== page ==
Offense rolls as Haren continues struggles

The only thing that saved Dan Haren from a loss Thursday night in Toronto was the Angels’ offense.

If not for Mike Trout, Mark Trumbo, Albert Pujols and everyone else who contributed in a 9-7 win over the Blue Jays, Haren would be sitting on his eighth loss of the season.

He won only because the Angels kept pounding out hits to put him in front. Every time he gave up a lead, his offense came back.

The Angels are 10 games over .500 for the first time this season and they’re 14-1 on the road since May 22. There are enough elements to their hot streak to overcome some unreliable pitching, but Haren’s slump remains confusing.

In his past four starts, he’s given up 34 hits and 20 earned runs in 22 2/3 innings, a 7.94 ERA. He has also surrendered eight home runs after allowing just seven homers in his first 12 starts. And yet he’s won three of the games.

The same questions that arose after Haren’s last start are sure to follow him after this one. And they’re worth asking again.

Is it his back?

Haren admittedly struggled earlier this season because of a sore back, but he insists it’s no longer a problem. Still, anyone who knows him and his reputation for making all his starts would expect him to say that. He prides himself on his dependability.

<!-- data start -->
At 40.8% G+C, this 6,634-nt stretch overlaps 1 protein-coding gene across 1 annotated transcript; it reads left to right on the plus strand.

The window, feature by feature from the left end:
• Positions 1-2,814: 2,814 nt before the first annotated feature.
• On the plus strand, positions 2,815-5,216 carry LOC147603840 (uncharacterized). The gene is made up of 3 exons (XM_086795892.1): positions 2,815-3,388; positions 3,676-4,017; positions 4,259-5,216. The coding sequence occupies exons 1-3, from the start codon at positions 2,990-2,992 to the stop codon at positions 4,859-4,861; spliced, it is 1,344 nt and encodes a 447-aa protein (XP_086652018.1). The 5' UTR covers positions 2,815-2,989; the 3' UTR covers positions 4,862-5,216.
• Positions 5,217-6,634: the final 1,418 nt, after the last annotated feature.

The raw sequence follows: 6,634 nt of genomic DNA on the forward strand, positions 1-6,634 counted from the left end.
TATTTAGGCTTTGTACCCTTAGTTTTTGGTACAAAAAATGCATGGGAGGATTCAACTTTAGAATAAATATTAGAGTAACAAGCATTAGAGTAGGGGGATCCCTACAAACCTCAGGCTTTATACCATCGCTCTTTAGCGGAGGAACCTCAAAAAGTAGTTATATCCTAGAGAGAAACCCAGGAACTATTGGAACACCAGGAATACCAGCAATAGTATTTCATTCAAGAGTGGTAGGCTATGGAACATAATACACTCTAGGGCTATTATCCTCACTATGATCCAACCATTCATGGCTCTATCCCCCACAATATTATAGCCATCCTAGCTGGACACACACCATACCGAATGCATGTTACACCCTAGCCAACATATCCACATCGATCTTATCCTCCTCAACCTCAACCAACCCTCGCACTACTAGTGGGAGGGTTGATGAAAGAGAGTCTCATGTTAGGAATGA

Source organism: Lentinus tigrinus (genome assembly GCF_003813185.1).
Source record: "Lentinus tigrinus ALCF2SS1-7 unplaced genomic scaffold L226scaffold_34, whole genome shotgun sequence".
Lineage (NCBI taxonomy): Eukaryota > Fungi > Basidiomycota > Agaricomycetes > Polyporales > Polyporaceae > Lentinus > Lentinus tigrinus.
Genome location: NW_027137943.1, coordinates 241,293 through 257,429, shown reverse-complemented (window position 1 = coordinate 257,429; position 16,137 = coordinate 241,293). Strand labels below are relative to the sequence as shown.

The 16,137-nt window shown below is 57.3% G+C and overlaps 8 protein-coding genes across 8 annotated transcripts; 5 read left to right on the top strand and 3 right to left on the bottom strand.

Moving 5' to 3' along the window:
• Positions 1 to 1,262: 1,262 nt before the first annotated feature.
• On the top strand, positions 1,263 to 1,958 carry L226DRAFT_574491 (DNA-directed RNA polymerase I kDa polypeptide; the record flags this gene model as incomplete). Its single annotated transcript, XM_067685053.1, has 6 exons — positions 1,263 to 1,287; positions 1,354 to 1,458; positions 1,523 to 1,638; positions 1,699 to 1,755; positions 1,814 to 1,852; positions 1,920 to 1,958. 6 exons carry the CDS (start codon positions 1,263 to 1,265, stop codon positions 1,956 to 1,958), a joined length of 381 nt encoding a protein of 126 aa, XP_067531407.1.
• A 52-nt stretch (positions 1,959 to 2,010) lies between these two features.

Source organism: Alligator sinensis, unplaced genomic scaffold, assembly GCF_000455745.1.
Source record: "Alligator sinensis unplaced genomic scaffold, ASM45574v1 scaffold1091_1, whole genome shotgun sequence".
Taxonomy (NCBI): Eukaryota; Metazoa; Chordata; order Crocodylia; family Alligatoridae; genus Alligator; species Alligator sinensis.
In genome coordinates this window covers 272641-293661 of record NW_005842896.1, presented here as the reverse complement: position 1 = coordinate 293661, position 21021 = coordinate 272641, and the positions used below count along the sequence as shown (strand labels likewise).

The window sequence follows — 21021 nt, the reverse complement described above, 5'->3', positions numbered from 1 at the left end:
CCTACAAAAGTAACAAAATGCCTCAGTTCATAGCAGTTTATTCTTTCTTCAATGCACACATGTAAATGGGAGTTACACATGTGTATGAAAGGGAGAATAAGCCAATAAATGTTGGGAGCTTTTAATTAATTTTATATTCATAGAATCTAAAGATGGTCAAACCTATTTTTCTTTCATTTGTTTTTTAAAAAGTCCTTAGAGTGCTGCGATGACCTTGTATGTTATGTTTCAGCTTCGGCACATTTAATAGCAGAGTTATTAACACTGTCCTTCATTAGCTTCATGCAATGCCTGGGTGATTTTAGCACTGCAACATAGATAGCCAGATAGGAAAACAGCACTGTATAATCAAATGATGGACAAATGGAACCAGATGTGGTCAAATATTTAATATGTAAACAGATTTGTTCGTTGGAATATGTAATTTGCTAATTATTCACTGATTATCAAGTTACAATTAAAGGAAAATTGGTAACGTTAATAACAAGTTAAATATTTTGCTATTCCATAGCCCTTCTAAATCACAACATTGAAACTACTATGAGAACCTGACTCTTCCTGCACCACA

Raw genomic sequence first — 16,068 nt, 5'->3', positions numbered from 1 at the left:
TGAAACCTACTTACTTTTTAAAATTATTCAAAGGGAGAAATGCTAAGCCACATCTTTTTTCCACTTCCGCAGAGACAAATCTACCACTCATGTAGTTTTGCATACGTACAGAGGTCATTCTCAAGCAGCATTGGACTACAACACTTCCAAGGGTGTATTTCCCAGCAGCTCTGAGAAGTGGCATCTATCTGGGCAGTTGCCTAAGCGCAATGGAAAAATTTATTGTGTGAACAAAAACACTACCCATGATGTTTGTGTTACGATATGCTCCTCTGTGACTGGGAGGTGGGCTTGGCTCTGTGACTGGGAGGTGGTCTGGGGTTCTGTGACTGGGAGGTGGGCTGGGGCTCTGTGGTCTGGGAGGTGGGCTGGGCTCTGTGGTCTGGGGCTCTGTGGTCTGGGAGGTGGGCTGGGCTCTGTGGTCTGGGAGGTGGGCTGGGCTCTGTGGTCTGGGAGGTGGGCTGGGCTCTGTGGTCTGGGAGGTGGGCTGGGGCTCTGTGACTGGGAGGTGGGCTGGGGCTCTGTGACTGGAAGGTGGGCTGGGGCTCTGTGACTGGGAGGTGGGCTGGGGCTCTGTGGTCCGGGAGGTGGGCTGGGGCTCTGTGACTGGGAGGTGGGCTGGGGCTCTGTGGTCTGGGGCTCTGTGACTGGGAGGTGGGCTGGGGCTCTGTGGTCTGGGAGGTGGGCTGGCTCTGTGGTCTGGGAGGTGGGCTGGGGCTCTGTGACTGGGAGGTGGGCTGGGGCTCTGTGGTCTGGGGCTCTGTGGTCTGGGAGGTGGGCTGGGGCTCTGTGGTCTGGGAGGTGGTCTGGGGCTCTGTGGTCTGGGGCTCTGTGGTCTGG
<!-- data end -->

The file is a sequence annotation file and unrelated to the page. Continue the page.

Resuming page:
Manager Mike Scioscia says Haren is feeling better now than he has in the past, but you’ve got to wonder if the back still isn’t right. Would a stay on the disabled list help? Haren likely would protest it, but it’s possible a little rest and rehab might get him back in working order.

Is it his stuff?

Scioscia says Haren’s problems include elevating his pitches, not getting his fastball in the zone and an inconsistent splitter. All those have contributed to falling behind in the count, and that’s a source of trouble for any pitcher.

Thursday, he gave up a home run to former Angel Jeff Mathis leading off the third, then grooved a pitch in the middle of the plate that Jose Bautista crushed for a three-run homer in the fifth, giving the Jays a 6-5 lead.

Haren pitched one more inning after a two-run shot by Trout in the sixth gave him back the lead and helped him to his sixth victory of the season.

In their three games so far on this trip, the Angels have scored 29 runs and combined for 47 hits, including eight homers. They’ve had double digit hits in seven of eight games.

Those kinds of numbers are good enough to carry most pitchers, and that’s why Haren’s unsatisfying effort could be largely overlooked. But he bears watching as the season progresses.